The twentieth chapter of Deuteronomy contains many of the laws of warfare. One of them involves the cutting down of fruit trees:

"When you besiege a city for many days to wage war against it to capture it, you shall not destroy its trees by wielding an ax against them, for you may eat from them, but you shall not cut them down. Is the tree of the field a man, to go into the siege before you? However, a tree you know is not a food tree, you may destroy and cut down, and you shall build bulwarks against the city that makes war with you, until its submission."1

Our Sages explain this to mean that when it is not necessary to cut down fruit trees for the war effort – it is possible to build bulwarks from non-fruit-bearing trees – it is prohibited to cut them down. In this case, the only purpose of chopping down the fruit trees would be to scare the enemy and take vengeance upon them, and therefore it is not proper.2

In instances, however, when cutting down fruit trees is critical to the war effort – for example, the other trees do not provide enough wood to build the necessary war machines, or the enemy is hiding in the fruit trees or subsisting on the fruit, thus prolonging the siege – it is permissible to chop them down.3

Our Sages explain that the prohibition to cut down fruit trees is not restricted to a time of war.4 And it also includes the destruction of any object which is of benefit to mankind. This prohibition is referred to as bal tashchit.

Nevertheless, the prohibition of cutting down fruit trees is stricter than the prohibition of destroying other objects of value.5 Since man is compared to a fruit tree,6 it is particularly harmful for a person to destroy a tree, for the act unleashes negative spiritual energies.7 In fact, the Talmud tells us that Shichvas, the son of Rabbi Chaninah, was severely punished for chopping down a fig tree. 8

(This prohibition does not apply to non-fruit trees; technically they may be destroyed even if there is no gain from doing so.9 The prohibition of bal tashchit merely requires that one not cut down such a tree in a wasteful manner;10 i.e., if the wood is valuable, it should be used and not simply discarded.11)

The Details

One may not cut down a fruit tree...

  1. Even if it is young and not yet bearing fruit.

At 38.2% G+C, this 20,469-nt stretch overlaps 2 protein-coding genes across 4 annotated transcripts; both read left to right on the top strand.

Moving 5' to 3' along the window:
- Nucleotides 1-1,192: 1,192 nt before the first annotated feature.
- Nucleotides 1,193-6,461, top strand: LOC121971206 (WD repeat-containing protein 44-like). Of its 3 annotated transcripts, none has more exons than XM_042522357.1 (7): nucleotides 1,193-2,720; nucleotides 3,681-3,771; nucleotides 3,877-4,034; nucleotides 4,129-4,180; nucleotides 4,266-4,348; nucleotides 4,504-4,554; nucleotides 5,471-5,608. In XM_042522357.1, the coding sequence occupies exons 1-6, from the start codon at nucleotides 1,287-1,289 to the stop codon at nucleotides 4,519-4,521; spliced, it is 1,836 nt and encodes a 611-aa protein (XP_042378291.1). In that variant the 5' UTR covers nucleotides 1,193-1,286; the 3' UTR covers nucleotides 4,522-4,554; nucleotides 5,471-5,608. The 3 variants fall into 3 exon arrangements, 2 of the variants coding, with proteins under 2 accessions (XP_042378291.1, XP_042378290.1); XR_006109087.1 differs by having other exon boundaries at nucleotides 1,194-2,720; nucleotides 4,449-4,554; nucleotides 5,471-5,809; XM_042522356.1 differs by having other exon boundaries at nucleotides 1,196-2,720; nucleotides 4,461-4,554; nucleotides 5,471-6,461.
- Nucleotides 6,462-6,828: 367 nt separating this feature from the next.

2. Even if its fruits are worm infested.12
  3. Even if its fruits are not edible on their own, but are instead used to produce a drink.13
  4. Even if it is ownerless.14

It is also forbidden to cut off the branches of a fruit tree, unless there is good reason to do so, e. g., they are blocking the sun from one's window.15

One may cut down a fruit tree...

  1. If it has definitely16 aged to the extent that it is no longer yielding the amount of fruit that makes the labor for its maintenance worthwhile.17
  2. If its wood is more valuable than the fruit that it produces.18
  3. If it is damaging to surrounding trees.19
  4. If one wants to build,20 and the tree is in the way.21 Nevertheless, even in such an instance some authorities do not allow the tree to be chopped down, but only to be uprooted and replanted elsewhere in such a way that it would definitely take root there.22

Some say that even when it is permissible to cut down a tree, it should still be avoided,23 but this is not the accepted opinion.24 If, however, one wishes to be strict, he may ask a non-Jew do the cutting or even sell the tree to a non-Jew before having it cut.25

Circumventing the Prohibition

  1. In cases when it is forbidden to cut down a tree, one may not hire a non-Jew to do so.26
  2. One may not sell a tree (or land) to a non-Jew, arrange for the non-Jew to cut the tree down, and then buy it back.27
  3. Nor is it permitted to intentionally cause a fruit tree to die by withholding irrigation.28

In conclusion, it should be noted that there are many differing opinions regarding these complex laws, and, as mentioned above, not complying with this prohibition can be harmful. It is therefore advisable to consult with a competent rabbi before cutting down any fruit tree.